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# lab4 - Laboratory Assignment 5 Digital Velocity and...

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Laboratory Assignment 5 Digital Velocity and Position control of a D.C. motor 2.737 Mechatronics Dept. of Mechanical Engineering Massachusetts Institute of Technology Cambridge, MA-02139 1 Topics Motor modeling Proportional, PI velocity control Implementation of Anti-Windup Proportional position control Lead-Lag compensation Velocity minor loop / Position major loop 2 Equipment PC 486 with ATMIO-16 card Oscilloscope Function generator D.C. motor Power amplifier Protoboard 1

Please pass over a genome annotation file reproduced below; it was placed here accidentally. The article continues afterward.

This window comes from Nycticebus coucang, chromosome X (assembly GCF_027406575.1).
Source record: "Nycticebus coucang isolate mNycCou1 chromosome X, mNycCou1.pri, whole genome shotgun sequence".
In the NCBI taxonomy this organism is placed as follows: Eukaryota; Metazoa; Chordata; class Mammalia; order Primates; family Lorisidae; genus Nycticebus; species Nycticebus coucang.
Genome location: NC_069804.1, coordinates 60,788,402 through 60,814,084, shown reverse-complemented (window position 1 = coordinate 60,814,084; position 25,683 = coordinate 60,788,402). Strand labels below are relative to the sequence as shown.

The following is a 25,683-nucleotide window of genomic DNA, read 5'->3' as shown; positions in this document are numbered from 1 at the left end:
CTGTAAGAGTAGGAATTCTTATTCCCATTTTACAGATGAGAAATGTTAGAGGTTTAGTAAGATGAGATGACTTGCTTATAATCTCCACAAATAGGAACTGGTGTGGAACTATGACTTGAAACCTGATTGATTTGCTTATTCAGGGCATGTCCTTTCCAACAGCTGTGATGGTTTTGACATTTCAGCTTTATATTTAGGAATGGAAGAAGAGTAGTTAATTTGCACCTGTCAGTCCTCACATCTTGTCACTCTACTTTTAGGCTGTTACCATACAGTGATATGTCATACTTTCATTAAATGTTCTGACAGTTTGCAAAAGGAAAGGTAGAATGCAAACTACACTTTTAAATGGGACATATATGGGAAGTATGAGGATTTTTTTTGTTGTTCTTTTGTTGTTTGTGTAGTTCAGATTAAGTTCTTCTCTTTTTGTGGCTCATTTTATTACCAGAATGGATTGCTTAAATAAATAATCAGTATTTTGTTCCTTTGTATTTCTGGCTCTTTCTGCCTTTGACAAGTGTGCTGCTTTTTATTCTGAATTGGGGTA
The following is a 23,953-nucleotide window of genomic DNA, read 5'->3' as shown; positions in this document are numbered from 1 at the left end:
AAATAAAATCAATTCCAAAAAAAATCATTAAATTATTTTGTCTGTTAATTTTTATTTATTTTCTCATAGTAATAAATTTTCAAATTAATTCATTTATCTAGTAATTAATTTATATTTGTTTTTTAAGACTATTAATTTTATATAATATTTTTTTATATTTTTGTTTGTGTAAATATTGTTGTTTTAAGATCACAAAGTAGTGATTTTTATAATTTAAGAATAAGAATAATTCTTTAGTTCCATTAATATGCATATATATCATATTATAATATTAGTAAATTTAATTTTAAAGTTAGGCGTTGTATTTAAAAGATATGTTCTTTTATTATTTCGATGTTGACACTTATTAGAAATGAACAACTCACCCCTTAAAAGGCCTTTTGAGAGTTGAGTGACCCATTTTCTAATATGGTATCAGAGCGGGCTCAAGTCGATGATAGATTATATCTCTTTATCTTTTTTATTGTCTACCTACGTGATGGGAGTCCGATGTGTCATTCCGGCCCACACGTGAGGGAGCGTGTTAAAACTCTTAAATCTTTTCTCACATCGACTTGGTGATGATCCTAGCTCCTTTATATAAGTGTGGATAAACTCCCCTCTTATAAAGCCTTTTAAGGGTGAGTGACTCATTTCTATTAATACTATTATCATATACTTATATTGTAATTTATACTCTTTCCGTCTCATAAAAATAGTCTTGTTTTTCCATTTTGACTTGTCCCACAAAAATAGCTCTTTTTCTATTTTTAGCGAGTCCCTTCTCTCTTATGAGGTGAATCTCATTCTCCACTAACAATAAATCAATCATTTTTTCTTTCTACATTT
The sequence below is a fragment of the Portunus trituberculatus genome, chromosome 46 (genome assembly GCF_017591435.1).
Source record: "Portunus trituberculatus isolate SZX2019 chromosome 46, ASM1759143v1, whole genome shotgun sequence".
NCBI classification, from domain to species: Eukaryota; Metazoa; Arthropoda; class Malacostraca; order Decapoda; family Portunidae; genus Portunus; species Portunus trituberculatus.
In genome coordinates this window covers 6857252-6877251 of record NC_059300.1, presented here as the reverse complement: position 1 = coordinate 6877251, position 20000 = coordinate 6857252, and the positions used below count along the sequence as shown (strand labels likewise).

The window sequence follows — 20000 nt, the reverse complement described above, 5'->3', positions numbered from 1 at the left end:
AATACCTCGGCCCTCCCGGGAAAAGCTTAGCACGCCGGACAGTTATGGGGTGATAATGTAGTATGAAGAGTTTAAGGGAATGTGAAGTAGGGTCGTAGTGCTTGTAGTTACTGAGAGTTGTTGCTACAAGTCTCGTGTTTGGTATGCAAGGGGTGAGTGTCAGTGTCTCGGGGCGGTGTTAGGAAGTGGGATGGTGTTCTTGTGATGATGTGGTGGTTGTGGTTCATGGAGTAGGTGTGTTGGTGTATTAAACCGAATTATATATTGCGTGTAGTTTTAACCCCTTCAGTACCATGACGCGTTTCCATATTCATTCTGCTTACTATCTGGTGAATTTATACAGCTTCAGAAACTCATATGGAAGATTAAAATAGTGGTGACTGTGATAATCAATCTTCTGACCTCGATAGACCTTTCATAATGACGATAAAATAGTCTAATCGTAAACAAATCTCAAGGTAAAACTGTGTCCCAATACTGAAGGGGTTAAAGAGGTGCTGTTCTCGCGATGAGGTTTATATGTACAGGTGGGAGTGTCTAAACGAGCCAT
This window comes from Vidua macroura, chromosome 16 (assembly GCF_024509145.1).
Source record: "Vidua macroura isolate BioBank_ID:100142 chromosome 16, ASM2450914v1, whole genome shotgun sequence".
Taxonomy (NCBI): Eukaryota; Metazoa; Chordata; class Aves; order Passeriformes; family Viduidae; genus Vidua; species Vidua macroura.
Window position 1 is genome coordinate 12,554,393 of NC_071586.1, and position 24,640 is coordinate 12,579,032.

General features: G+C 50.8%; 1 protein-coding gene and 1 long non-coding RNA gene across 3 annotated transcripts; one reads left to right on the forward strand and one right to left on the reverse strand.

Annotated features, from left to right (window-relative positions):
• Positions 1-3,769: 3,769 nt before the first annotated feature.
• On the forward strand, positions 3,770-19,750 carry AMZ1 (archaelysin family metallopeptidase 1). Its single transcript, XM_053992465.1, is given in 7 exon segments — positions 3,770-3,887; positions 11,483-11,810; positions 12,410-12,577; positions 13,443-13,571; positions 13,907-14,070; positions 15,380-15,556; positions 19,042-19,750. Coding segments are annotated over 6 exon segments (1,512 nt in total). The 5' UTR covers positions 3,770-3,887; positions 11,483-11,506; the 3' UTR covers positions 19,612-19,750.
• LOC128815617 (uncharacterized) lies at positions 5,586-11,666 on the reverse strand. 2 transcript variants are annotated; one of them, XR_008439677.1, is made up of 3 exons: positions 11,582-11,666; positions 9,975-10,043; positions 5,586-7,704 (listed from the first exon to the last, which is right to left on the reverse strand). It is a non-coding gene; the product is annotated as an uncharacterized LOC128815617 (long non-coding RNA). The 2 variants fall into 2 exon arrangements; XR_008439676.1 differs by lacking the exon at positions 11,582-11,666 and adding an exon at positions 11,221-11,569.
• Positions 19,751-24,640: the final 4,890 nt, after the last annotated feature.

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3 Introduction In this laboratory, digital control of a D.C. motor will be studied. Each station is equipped with a D.C. motor (with an integral tachometer to measure angular velocity), a single turn potentiometer to measure angular position and a power amplifier to drive the motor. First, we will develop a model for the motor. This model will then be used to perform velocity and position control experiments on the motor. For the purpose of this lab, controller design will be done using continuous time methods. Discrete time controllers will be obtained from these by using either backward difference or ZOH equivalents. Initial experiments will focus on velocity control. A proportional controller will be implemented first. Resulting steady state errors are observed and the effect of increasing gain on steady state error is seen. This is followed by implementation of a PI controller to remove steady state errors in response to a step input. Problems with integral windup are observed and an anti-windup scheme is implemented. Next, step and frequency response specifications are met by designing a controller in Matlab and implementing it. Next, position control of a D.C. motor will be studied. Initially, a proportional controller will be implemented. The effect of increased gain on servo stiffness is observed. Lead-Lag compensators are designed using Matlab and implemented on the actual hardware and the performance studied. Finally, a velocity minor loop/position major loop controller will be implemented. Proportional gains for both loops are selected based on frequency domain criteria. Note that the structure of the controller is much like that in state feedback control with velocity and position as state variables. 4 D.C. Motor model Each station has a D.C. motor and a power amplifier. Please follow a few precautions before powering up your setup. The power supply to the power amplifier is from the same Tektronix supply that you used in lab 4. Make sure that the power supply is operated in series as in lab 4 and that the current limit on both supplies (both positive and negative) is set to the maximum. Also, the voltage rails to the power amplifier should not exceed 17 volts. A good practice would be to turn the master voltage knob all the way to zero before switching the power supply on and then slowly bring it up to 15 volts. Note that as in lab 4, exceeding the voltage rails specified could damage the power amplifier. Please exercise caution.
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